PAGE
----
Second generation G-Class will be three years old next month
It’s apt that with Mercedes-Benz now a mass market brand, SUVs are much of the reason why. Apt in that the Geländewagen, which we can think of as the marque’s first SUV, was never intended to be a luxury vehicle. As it became the G-Class, this remarkable 4×4’s name was leveraged again and again, to the point where there is now a large line-up of SUVs, each of which has G as the first letter of its name. This report examines a selection of them.
The smallest Mercedes SUV isn’t small at all, the 4,410 mm long second generation GLA-Class being 30 mm wider and 100 mm taller than the original but 14mm shorter. Available in Europe since June 2020, the MFA 2-based model architecture is manufactured at two plants: Rastatt and Beijing. Assembly in Brazil, India and Thailand should follow later this year.
M 282 is so far the the sole engine. This 1,332cc four-cylinder petrol turbo is shared with the Renault-Nissan-Mitsubishi Alliance. In the GLA 200 it produces 120 kW and 250 Nm, sending drive to the front wheels via a seven-ratio dual-clutch transmission. There is also a GLA 250 which has outputs of 165 kW and 250 Nm in both FWD and AWD forms.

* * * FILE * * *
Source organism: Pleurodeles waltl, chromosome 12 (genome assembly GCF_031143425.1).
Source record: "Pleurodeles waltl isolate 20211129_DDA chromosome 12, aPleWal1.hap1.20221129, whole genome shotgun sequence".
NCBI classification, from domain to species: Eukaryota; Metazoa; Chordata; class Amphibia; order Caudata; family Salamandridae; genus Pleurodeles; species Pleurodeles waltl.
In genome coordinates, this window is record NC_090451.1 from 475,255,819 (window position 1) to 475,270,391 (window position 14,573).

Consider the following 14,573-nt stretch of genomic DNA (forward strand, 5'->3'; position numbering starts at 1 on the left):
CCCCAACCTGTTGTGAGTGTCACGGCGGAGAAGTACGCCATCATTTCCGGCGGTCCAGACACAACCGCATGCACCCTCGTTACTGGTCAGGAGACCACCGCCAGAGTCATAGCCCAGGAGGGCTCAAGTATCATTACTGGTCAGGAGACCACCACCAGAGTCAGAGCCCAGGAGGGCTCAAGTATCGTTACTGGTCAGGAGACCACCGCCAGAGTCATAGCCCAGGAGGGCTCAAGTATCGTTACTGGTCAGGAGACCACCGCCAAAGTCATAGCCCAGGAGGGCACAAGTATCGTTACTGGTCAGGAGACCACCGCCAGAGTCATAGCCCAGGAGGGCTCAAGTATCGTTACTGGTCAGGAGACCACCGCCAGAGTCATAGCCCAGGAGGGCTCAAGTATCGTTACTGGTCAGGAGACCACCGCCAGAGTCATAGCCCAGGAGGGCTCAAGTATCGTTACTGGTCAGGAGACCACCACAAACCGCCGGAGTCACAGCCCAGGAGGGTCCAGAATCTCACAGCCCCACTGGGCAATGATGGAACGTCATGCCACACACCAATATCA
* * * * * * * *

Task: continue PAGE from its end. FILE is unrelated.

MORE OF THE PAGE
Also launched in June last year is a plug-in hybrid, the GLA 250 e. This has the same powertrain as the A 250 e, A 250 e Saloon, B 250 e, CLA 250 e Coupé and CLA 250 e Shooting Brake. The electric operating range is 71-79 km (NEDC), while the top speed in EV mode is 140 km/h.
The 1,332 cc petrol engine produces 118 kW (160 PS) and 250 Nm while the motor’s output is 75 kW and 300 Nm. System outputs are 160 kW and 450 Nm. The battery’s capacity is 15.6 kWh. There should be a mid-cycle facelift and a revised powertrain for the GLA 250 e in late 2023/early 2024. The replacement, which should be an EV, is due to arrive in 2027, at the same time as other third generation GLA-Class variants.
Despite being not too much larger than the GLA, unlike that model, the GLB-Class can seat seven occupants (there are five-seater versions too). However, as with the Land Rover Discovery Sport, it should really be thought of a 5+2. The platform is the front- and all-wheel drive MFA 2.
In North America, a 2.0-litre gasoline unit is standard, while in Europe there is also the choice of a 1.3-litre petrol unit and/or a 2.0-litre diesel. These turbocharged four-cylinder variants are:
- GLB 200 (120 kW & 250 Nm 1,332 cc petrol, seven-speed dual clutch automatic)
- GLB 250 4MATIC (165 kW & 350 Nm 1,991 cc petrol, eight-speed dual clutch automatic)
- GLB 200 d & GLB 200 d 4MATIC (110 kW & 320 Nm 1,951 cc diesel, eight-speed dual clutch automatic)
- GLB 220 d 4MATIC (140 kW & 400 Nm 1,951 cc diesel, eight-speed dual clutch automatic)